Repression of Meiotic Gene Expression by Regulated RNA Stability and by Antisense Transcription in Schizosaccharomyces pombe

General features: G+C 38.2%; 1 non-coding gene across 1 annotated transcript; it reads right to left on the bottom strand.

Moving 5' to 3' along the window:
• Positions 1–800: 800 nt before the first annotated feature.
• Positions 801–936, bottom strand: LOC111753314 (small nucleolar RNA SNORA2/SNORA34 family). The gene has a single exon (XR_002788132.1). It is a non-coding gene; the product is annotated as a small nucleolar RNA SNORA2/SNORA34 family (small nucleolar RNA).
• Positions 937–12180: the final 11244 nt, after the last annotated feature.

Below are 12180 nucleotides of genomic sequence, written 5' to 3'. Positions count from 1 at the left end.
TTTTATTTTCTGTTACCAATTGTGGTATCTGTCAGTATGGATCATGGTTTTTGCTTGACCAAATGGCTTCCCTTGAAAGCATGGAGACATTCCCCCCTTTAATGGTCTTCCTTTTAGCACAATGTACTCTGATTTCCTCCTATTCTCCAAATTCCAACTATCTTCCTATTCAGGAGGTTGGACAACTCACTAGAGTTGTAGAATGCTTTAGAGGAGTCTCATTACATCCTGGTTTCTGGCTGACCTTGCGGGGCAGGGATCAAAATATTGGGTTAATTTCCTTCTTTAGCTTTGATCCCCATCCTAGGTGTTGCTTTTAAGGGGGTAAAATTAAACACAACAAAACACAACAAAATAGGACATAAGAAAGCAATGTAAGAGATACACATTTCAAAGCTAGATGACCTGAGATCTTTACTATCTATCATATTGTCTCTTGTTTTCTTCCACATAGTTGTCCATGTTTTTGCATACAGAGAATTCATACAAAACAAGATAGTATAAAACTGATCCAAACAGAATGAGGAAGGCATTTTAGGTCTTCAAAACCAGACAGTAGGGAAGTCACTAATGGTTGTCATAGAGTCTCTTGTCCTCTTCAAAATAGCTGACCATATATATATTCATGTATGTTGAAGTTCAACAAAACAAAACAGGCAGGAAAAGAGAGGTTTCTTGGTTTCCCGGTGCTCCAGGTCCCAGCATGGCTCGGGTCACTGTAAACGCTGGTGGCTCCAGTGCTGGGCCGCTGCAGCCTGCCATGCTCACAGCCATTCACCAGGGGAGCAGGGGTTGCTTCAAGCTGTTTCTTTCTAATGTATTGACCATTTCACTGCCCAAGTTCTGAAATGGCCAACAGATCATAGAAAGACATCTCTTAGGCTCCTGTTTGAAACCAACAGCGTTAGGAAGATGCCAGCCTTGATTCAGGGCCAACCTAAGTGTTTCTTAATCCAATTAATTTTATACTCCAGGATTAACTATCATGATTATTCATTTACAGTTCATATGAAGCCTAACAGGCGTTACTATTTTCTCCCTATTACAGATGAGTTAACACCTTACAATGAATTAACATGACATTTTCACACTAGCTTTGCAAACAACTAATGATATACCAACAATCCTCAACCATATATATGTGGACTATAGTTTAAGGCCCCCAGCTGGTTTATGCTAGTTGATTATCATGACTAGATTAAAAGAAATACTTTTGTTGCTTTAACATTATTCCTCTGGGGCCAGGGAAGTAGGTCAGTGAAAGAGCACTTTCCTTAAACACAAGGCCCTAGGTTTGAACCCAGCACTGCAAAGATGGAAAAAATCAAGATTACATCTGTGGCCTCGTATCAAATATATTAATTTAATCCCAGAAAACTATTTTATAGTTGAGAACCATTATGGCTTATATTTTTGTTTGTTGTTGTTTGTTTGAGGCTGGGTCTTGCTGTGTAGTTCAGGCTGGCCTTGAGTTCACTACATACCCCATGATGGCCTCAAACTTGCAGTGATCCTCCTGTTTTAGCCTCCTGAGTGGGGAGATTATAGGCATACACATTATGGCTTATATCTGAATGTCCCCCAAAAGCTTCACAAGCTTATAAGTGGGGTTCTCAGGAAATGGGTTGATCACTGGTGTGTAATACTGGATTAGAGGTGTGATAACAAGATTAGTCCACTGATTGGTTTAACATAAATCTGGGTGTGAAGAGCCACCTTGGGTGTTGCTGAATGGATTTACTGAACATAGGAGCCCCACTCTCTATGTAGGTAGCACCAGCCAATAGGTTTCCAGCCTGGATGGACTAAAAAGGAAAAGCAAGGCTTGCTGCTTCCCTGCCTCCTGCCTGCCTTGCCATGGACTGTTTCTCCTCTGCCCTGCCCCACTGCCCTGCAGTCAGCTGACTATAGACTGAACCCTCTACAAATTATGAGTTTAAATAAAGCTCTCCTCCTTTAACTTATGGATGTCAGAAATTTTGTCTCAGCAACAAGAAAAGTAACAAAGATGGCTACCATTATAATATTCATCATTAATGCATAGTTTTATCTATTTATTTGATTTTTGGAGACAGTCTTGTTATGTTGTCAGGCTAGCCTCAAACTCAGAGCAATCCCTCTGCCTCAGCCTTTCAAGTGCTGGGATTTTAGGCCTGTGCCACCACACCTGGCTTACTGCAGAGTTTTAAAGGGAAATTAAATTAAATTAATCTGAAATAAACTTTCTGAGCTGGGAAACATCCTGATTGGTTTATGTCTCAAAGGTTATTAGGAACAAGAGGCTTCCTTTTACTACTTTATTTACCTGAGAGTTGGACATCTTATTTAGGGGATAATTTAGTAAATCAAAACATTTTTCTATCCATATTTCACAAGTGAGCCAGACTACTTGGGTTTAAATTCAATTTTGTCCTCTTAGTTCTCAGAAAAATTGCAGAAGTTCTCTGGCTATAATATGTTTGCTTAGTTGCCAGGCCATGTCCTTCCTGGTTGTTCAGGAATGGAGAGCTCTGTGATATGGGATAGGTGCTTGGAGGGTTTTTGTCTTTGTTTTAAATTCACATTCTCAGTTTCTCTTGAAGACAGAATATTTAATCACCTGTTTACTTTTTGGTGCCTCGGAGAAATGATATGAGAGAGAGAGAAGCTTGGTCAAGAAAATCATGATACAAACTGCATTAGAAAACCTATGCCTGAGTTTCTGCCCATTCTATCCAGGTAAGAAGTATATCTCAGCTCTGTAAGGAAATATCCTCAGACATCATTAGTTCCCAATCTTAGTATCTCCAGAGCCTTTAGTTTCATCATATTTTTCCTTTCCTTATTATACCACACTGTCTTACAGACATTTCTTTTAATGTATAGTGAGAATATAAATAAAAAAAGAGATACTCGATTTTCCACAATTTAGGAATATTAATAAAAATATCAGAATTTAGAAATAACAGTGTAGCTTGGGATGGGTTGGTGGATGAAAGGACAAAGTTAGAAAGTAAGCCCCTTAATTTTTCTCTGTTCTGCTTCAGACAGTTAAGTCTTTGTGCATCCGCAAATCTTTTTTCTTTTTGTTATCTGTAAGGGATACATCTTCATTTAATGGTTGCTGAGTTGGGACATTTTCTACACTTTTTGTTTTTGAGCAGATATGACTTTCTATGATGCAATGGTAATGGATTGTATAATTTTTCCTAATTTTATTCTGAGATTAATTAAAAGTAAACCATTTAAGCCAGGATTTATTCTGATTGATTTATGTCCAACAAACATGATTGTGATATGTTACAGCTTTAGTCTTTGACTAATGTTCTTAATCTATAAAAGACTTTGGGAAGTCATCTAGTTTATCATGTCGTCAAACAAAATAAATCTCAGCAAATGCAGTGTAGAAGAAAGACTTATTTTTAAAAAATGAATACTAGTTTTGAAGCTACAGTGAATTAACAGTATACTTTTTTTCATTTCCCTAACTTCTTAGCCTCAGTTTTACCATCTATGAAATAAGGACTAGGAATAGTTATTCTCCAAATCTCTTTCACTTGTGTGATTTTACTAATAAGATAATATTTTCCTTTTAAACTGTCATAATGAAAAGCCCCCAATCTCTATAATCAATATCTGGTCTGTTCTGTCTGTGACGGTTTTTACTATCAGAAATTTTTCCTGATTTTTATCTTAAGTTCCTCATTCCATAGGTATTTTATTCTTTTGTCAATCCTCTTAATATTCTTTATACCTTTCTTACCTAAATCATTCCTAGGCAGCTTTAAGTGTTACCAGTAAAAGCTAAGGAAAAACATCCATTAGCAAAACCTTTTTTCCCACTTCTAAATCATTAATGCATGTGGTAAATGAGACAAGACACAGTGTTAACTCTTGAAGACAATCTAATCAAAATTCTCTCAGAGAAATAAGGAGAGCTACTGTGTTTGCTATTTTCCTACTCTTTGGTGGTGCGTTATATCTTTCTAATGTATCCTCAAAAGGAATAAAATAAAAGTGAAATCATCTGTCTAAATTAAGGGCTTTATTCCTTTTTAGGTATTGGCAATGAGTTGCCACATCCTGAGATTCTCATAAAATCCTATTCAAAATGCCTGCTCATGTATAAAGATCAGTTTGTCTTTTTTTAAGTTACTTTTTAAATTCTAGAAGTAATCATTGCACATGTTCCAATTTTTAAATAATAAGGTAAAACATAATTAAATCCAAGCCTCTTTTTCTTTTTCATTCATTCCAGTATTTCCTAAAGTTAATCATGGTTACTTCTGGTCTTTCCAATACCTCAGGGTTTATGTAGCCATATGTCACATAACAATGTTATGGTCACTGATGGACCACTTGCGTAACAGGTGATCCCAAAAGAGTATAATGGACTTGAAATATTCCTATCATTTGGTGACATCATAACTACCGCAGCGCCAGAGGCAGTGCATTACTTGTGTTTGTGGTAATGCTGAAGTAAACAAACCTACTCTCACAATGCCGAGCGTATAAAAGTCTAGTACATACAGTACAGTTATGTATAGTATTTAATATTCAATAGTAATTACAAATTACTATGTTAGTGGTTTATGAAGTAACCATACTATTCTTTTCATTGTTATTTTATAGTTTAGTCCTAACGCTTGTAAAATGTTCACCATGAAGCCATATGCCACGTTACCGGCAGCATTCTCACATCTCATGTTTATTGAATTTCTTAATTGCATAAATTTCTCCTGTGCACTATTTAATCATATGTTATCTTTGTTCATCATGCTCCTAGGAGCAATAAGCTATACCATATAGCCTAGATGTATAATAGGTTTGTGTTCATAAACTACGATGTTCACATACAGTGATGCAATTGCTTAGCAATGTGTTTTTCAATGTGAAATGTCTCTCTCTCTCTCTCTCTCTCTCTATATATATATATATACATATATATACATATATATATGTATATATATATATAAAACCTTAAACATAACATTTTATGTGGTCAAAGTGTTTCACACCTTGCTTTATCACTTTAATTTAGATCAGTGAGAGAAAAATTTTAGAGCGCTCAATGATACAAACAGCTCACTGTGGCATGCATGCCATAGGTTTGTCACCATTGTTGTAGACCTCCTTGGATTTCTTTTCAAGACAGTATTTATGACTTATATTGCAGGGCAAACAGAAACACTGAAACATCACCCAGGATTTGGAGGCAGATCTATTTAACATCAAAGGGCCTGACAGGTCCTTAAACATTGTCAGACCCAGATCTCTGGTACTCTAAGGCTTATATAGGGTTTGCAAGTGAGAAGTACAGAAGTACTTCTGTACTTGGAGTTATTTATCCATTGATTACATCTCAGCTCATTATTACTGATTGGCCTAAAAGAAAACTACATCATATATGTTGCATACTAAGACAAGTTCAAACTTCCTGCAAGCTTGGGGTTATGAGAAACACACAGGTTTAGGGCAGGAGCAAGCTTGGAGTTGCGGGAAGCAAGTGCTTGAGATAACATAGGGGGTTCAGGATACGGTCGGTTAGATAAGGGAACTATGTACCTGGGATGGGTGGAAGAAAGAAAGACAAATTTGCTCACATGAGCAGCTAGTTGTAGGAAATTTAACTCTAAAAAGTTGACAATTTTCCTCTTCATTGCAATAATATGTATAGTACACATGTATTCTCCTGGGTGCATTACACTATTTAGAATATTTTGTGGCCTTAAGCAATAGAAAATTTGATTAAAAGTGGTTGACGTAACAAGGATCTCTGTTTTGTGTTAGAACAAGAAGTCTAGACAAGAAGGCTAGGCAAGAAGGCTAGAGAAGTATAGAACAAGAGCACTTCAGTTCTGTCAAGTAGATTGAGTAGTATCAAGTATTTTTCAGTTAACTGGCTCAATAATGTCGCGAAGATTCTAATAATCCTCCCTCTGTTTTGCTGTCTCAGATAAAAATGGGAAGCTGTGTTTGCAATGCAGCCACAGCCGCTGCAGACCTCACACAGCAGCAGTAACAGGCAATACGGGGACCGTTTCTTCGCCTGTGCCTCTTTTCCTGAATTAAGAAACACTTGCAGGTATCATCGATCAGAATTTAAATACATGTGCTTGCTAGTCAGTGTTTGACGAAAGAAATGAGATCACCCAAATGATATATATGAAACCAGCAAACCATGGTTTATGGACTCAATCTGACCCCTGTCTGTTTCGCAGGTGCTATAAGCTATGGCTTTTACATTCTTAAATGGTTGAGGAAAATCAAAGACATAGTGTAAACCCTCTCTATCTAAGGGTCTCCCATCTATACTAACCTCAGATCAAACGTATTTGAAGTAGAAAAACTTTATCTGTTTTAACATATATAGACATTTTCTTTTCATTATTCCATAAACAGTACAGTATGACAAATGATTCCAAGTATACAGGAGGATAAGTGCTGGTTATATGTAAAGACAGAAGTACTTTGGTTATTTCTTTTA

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Meiosis produces haploid gametes from diploid germ cells. Many genes are used only for meiosis and cause harm if they are expressed in vegetative (non-meiotic) cells. My dissertation research focused on mechanisms that keep meiotic functions completely off in vegetative cells in a model organism, the fission yeast Schizosaccharomyces pombe. Early meiotic genes drive a specialized S-phase and meiotic recombination events. I found that at least 30 early meiotic genes in S. pombe are transcribed even in vegetative cells where they are kept off by degradation of their transcripts through a novel mechanism directed by Mmi1, an RNA binding protein. I determined that Mmi1 induces hyperadenylation of early meiotic genes, that the exonuclease Rrp6 degrades the hyperadenylated mRNAs, and that the polyA binding protein, Pab2, assists this hyperadenylation and is required for degradation. My work also shows that Mmi1 regulates mRNA splicing. These findings suggest that a polyadenylation quality control mechanism together with splicing regulation regulate early meiotic genes in S. pombe. Middle meiotic genes direct the specialized meiotic division events. Unlike the early meiotic genes, the middle meiotic genes are not transcribed in vegetative cells but are transcriptionally induced just before the first meiotic division. Using Affymetrix tiling arrays, I found that at least 50 middle meiotic genes are transcribed in the anti-sense direction in vegetative cells. Most of these anti-sense RNAs decline coincident with induction of the corresponding sense transcript during meiosis. To test the idea that anti-sense transcription inhibits expression of middle meiotic genes in vegetative cells, I engineered constructs to block three of the anti-sense RNAs. Using these constructs I found that disruption of the anti-sense RNAs allows sense gene transcription, and I determined that anti-sense mediated repression works together with the forkhead transcription factor, Fkh2 to keep middle meiotic genes fully off in vegetative growth. This thesis reports my experiments on mechanisms for repression of meiotic genes in vegetative cells including extensive characterization of RNA processing and decay pathways for repression of early meiotic genes, as well as experiments on anti-sense based repression of middle meiotic genes.